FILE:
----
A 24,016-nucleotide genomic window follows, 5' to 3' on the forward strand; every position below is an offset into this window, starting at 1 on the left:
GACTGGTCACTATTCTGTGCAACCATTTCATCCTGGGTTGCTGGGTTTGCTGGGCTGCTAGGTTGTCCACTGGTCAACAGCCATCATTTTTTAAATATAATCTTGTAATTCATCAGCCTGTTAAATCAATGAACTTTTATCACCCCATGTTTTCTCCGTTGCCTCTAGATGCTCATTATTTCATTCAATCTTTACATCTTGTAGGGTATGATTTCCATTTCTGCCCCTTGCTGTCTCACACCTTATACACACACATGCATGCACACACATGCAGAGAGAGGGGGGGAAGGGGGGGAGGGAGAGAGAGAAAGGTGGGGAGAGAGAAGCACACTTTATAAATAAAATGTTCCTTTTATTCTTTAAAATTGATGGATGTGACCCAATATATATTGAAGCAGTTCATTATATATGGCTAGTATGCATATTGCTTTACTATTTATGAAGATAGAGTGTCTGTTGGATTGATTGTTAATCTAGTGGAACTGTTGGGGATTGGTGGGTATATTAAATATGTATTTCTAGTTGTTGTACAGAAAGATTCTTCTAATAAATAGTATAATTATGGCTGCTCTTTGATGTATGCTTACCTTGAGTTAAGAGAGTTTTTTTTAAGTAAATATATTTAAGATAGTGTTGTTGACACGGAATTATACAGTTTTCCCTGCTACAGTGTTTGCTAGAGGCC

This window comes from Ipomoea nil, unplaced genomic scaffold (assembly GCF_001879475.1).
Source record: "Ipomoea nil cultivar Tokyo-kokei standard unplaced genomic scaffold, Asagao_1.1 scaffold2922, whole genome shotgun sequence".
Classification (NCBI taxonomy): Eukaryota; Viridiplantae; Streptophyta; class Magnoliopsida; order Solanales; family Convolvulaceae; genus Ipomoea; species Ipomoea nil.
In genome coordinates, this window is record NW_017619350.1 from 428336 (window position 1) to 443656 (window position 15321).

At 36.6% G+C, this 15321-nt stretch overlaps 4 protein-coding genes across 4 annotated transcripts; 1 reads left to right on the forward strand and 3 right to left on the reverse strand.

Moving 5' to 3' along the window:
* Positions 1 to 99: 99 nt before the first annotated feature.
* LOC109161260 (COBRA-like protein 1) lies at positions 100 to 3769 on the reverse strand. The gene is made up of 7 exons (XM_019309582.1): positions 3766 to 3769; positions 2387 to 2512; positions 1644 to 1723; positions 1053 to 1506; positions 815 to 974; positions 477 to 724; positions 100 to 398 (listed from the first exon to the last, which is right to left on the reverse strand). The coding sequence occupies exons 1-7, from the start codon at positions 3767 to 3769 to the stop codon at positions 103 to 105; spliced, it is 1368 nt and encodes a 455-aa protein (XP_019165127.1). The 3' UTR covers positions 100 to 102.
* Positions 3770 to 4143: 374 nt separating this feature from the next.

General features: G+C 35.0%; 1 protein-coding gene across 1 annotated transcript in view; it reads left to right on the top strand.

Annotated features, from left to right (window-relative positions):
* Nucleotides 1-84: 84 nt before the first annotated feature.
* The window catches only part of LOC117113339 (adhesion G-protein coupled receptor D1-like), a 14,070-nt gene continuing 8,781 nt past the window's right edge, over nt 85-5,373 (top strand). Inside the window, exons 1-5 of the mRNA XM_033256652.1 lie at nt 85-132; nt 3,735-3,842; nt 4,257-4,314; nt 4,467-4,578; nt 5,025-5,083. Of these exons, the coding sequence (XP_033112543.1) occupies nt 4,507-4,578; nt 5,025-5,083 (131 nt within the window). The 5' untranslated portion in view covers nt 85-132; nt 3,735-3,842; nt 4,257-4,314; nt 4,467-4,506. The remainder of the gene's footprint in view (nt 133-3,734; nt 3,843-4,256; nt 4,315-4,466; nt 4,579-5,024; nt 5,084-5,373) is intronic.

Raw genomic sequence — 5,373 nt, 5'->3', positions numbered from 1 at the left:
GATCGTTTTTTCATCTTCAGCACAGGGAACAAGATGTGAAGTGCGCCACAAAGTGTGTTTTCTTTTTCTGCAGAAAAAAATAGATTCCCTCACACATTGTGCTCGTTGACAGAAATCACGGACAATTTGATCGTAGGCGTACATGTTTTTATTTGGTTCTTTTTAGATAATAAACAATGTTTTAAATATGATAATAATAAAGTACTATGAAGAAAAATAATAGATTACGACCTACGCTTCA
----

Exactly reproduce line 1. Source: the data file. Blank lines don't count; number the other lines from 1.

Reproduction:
A 24,016-nucleotide genomic window follows, 5' to 3' on the forward strand; every position below is an offset into this window, starting at 1 on the left: